DG: Yeah, it's a very good question. And, of course, it's almost impossible to prove beyond any doubt that something has gone extinct. Particularly when it's small, you know, we're pretty sure the dinosaurs are extinct, because it would be hard to miss one. But if it's a bee or an earwig, or a little wasp or something, then it's it is difficult to be certain there isn't one hiding somewhere, which is why not that many insects have yet been declared formally extinct because while doubt remains they aren't declared extinct. But so for example, Franklin's Bumblebee, there hasn't been seen there for 15 years, and every year people have gone to all the places where it used to be found and searched for it, and nobody can find it. It is possible, I'd have to admit, that there might be some hiding somewhere in the Rocky Mountains of North America where they haven't yet been rediscovered. So yeah, if we're really lucky, there might be a few left but as I say, I think the really critical issue is not whether or not individual species have gone extinct, but it's this broad collapse in numbers of insects that's really critical.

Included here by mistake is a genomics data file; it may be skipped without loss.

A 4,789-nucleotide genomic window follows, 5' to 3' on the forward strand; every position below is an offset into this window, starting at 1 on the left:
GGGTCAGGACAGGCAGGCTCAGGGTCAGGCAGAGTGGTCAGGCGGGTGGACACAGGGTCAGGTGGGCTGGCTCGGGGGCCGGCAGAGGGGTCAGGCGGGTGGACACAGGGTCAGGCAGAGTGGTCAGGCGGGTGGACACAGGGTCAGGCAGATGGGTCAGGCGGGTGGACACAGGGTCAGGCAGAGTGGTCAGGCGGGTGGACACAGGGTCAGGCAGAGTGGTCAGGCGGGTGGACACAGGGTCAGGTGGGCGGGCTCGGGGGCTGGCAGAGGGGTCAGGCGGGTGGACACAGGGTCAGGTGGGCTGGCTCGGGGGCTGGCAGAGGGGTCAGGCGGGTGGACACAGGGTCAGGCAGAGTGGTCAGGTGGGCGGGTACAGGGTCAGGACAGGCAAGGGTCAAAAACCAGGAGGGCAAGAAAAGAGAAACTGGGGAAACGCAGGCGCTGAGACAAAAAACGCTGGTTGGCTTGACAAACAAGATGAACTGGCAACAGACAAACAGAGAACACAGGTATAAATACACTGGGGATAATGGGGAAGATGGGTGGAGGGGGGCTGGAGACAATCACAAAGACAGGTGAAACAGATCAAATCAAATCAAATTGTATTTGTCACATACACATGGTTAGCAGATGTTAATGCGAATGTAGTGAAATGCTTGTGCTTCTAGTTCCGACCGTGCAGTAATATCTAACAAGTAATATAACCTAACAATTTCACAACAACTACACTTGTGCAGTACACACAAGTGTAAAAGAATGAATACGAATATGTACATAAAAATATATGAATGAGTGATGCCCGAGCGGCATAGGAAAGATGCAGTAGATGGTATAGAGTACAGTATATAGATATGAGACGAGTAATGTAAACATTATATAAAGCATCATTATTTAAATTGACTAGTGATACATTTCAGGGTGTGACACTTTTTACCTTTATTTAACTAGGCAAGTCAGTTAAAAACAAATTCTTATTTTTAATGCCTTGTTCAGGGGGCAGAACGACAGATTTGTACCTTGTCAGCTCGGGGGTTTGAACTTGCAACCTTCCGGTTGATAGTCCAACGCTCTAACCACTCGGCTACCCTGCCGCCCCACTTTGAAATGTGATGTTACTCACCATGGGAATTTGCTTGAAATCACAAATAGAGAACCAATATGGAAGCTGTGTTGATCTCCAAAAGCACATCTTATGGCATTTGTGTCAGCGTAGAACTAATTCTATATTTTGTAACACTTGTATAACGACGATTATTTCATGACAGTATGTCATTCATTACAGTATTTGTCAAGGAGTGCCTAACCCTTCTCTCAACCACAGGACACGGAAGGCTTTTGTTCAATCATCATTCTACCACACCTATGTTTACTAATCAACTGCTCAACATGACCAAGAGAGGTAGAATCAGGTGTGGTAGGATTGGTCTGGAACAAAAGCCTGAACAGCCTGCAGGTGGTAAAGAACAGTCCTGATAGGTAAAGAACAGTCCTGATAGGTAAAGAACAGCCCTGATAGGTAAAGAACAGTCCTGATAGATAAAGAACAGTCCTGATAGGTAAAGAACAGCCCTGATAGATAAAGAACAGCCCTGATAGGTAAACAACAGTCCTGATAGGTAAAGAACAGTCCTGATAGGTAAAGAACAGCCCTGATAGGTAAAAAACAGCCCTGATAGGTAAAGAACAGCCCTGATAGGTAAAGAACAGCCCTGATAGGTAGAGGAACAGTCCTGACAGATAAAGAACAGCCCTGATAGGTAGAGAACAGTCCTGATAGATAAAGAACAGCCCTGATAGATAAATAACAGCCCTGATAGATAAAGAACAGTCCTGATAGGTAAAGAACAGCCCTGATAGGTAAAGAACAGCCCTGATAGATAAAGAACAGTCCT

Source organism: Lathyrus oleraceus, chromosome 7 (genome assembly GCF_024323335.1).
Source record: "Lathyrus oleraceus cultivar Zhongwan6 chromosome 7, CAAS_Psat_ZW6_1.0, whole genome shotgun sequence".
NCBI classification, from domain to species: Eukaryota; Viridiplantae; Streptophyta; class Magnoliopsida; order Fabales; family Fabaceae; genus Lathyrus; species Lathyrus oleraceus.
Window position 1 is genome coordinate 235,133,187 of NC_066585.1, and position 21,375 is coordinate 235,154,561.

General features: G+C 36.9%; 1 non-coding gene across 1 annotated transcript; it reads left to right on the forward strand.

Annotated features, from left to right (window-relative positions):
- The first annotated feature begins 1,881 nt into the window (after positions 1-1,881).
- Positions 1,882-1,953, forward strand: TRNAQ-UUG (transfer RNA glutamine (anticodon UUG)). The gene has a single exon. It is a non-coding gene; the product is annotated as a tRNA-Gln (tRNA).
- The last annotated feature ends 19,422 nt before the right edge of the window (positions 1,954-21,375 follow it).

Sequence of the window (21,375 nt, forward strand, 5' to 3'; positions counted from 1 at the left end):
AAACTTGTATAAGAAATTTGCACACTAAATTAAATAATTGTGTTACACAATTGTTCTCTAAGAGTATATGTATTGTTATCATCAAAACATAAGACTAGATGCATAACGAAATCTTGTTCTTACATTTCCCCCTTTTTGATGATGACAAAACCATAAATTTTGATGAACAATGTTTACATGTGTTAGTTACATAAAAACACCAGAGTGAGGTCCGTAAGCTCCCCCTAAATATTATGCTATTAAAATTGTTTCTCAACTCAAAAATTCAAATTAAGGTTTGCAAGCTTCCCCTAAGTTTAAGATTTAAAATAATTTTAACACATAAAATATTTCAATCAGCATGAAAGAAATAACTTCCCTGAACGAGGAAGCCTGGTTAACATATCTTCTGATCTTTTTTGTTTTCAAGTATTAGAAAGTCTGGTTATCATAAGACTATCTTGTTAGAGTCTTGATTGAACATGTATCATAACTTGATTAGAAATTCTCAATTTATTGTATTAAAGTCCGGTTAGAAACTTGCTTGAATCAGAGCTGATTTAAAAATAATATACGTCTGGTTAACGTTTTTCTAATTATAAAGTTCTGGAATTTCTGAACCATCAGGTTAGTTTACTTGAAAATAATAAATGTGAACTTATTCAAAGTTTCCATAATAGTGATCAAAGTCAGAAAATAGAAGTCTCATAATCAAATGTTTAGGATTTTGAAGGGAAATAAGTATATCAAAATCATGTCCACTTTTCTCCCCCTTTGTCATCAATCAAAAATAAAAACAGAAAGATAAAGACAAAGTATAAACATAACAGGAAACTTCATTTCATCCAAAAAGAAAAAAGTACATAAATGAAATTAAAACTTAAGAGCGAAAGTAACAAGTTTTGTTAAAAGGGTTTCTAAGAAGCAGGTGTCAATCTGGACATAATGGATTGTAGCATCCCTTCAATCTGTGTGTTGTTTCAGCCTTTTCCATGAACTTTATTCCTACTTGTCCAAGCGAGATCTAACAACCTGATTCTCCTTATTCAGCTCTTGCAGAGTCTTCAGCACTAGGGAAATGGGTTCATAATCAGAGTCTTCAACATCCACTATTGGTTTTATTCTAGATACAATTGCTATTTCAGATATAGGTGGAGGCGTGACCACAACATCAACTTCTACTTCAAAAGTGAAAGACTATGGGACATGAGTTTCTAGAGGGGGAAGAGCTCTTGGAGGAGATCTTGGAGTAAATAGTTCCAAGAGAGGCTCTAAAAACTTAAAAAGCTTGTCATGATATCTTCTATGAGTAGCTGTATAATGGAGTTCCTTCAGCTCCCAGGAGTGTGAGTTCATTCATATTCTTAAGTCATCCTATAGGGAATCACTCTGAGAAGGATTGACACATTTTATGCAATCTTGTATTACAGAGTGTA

SS: So when we talk about pollinators of plants, such as different types of bees, like you mentioned, that especially are endangered at this moment, why them? What is happening? Are we having less flowers?
DG: Yes. The modern world doesn't have many flowers, particularly the way farming has changed with bigger and bigger fields, heavy mechanisation, large monocultures of crops grown with lots of herbicides used so there aren't any weeds, which means there are very few flowers in the landscape. And when there are flowers, they're often contaminated with insecticides, with pesticides designed to be poisonous to insects. So it's probably habitat loss due to intensive farming is the biggest driver of bee declines. But also, climate change is starting to kick in, and particularly with bumblebees, which are my kind of speciality, the big furry bees that are common in the Northern Hemisphere. They're really well adapted to living in cool places like Great Britain and lots of Russia and they don't like warm weather. So they're really beginning to be pushed northwards by the effects of climate change.
SS: Why are farmers so keen on using pesticides, if it actually hurts pollinators, and therefore their livelihoods?